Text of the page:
Symptoms and Diagnosis
Alzheimer's disease varies from person to person so not everyone will have the same symptoms. Also, the disease progresses faster in some people than in others. In general, though, Alzheimer’s takes many years to develop and becomes increasingly severe over time.
Memory Problems -- A Common Early Sign
Memory problems are typically one of the first signs of Alzheimer’s disease. However, not all memory problems are caused by Alzheimer’s. If you or someone in your family thinks your forgetfulness is getting in the way of your normal routine, it’s time to see your doctor. He or she can find out what’s causing these problems.
A person in the early (mild) stage of Alzheimer’s disease may
- find it hard to remember things
- ask the same questions over and over
- get lost
- lose things or put them in odd places
- have trouble handling money and paying bills
- take longer than normal to finish daily tasks
- have some mood and personality changes.
Other thinking problems besides memory loss may be the first sign of Alzheimer’s disease. A person may have
- trouble finding the right words
- vision and spatial issues
- impaired reasoning or judgment.
Later Signs of Alzheimer’s
As Alzheimer’s disease progresses to the moderate stage, memory loss and confusion grow worse, and people may have problems recognizing family and friends. Other symptoms at this stage may include
- difficulty learning new things and coping with new situations
- trouble carrying out tasks that involve multiple steps, like getting dressed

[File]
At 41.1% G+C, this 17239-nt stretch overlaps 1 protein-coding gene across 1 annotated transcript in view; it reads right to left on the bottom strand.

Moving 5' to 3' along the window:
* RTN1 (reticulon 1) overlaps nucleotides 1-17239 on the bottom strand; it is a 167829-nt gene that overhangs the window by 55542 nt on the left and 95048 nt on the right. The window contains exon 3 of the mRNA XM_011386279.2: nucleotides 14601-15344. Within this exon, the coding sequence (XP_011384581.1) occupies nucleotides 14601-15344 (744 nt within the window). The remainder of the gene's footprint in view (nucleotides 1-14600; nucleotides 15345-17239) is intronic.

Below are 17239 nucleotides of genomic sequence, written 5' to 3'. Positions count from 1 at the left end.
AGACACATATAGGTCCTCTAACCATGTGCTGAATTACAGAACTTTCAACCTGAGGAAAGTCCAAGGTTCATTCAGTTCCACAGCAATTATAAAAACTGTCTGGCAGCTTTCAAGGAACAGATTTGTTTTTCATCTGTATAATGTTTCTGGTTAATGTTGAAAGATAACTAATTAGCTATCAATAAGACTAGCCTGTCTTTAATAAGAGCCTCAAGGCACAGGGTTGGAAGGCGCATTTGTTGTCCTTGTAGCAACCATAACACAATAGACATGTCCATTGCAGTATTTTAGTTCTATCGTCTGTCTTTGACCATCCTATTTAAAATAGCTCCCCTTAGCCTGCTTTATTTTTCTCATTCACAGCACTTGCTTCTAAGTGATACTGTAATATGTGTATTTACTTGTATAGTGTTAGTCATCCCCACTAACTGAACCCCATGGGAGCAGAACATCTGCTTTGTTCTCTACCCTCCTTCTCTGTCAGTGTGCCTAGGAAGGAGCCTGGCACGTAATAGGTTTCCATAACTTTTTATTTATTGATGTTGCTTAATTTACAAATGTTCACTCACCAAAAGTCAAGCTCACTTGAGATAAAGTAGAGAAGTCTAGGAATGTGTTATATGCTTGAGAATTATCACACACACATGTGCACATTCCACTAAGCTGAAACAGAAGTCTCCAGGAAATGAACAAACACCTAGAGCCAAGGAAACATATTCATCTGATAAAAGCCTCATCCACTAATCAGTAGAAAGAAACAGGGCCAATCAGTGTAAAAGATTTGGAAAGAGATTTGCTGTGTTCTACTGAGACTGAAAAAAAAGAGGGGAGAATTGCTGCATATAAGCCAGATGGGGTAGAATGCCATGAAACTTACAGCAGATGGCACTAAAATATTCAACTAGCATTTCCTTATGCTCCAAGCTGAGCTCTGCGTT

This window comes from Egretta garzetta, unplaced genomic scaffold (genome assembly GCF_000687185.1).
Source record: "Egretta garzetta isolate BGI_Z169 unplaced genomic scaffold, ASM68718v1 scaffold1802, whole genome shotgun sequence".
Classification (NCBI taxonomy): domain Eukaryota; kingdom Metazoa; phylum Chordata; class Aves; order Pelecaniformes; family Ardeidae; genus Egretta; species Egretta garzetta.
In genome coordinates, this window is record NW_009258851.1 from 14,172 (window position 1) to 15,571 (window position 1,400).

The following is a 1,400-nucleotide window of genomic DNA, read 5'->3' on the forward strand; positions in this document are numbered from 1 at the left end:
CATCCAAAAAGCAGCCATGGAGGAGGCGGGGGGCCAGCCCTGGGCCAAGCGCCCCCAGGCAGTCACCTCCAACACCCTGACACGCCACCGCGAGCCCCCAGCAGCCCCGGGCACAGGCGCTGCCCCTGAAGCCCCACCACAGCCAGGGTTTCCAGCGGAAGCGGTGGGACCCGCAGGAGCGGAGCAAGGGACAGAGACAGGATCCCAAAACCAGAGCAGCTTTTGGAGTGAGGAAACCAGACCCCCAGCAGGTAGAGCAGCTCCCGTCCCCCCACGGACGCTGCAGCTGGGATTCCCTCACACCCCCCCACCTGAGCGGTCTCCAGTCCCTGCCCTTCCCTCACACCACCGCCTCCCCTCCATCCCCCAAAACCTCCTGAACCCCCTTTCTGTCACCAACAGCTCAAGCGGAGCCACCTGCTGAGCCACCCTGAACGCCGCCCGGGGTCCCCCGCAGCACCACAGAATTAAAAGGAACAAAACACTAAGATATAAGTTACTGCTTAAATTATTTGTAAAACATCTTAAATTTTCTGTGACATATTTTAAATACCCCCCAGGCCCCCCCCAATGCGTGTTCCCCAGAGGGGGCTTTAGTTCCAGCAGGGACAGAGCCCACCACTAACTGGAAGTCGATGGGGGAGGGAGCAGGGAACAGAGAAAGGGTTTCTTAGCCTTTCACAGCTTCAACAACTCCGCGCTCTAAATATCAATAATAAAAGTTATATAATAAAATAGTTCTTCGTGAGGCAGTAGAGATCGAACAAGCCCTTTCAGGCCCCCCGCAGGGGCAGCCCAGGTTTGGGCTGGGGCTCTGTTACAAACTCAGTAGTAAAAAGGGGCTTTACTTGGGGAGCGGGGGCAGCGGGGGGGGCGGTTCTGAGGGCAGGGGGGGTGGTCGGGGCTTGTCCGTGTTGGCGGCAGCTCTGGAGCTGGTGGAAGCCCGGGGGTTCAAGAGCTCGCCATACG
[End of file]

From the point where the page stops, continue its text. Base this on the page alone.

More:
- impulsive behavior
- forgetting the names of common things
- hallucinations, delusions, or paranoia
- wandering away from home.
Symptoms of Severe Alzheimer’s
As Alzheimer’s disease becomes more severe, people lose the ability to communicate. They may sleep more, lose weight, and have trouble swallowing. Often they are incontinent—they cannot control their bladder and/or bowels. Eventually, they need total care.
Benefits of Early Diagnosis
An early, accurate diagnosis of Alzheimer's disease helps people and their families plan for the future. It gives them time to discuss care options, find support, and make legal and financial arrangements while the person with Alzheimer’s can still take part in making decisions. Also, even though no medicine or other treatment can stop or slow the disease, early diagnosis offers the best chance to treat the symptoms.
How Alzheimer’s Is Diagnosed
The only definitive way to diagnose Alzheimer's disease is to find out whether plaques and tangles exist in brain tissue. To look at brain tissue, doctors perform a brain autopsy, an examination of the brain done after a person dies.
Doctors can only make a diagnosis of "possible" or “probable” Alzheimer’s disease while a person is alive. Doctors with special training can diagnose Alzheimer's disease correctly up to 90 percent of the time. Doctors who can diagnose Alzheimer’s include geriatricians, geriatric psychiatrists, and neurologists. A geriatrician specializes in the treatment of older adults. A geriatric psychiatrist specializes in mental problems in older adults. A neurologist specializes in brain and nervous system disorders.
To diagnose Alzheimer’s disease, doctors may
- ask questions about overall health, past medical problems, ability to carry out daily activities, and changes in behavior and personality
- conduct tests to measure memory, problem solving, attention, counting, and language skills
- carry out standard medical tests, such as blood and urine tests
- perform brain scans to look for anything in the brain that does not look normal.
Test results can help doctors know if there are other possible causes of the person's symptoms. For example, thyroid problems, drug reactions, depression, brain tumors, head injury, and blood-vessel disease in the brain can cause symptoms similar to those of Alzheimer's. Many of these other conditions can be treated successfully.
New Diagnostic Methods Being Studied
Researchers are exploring new ways to help doctors diagnose Alzheimer’s disease earlier and more accurately. Some studies focus on changes in a person’s memory, language, and other mental functions. Others look at changes in blood, spinal fluid, and brain-scan results that may detect Alzheimer’s years before symptoms appear.
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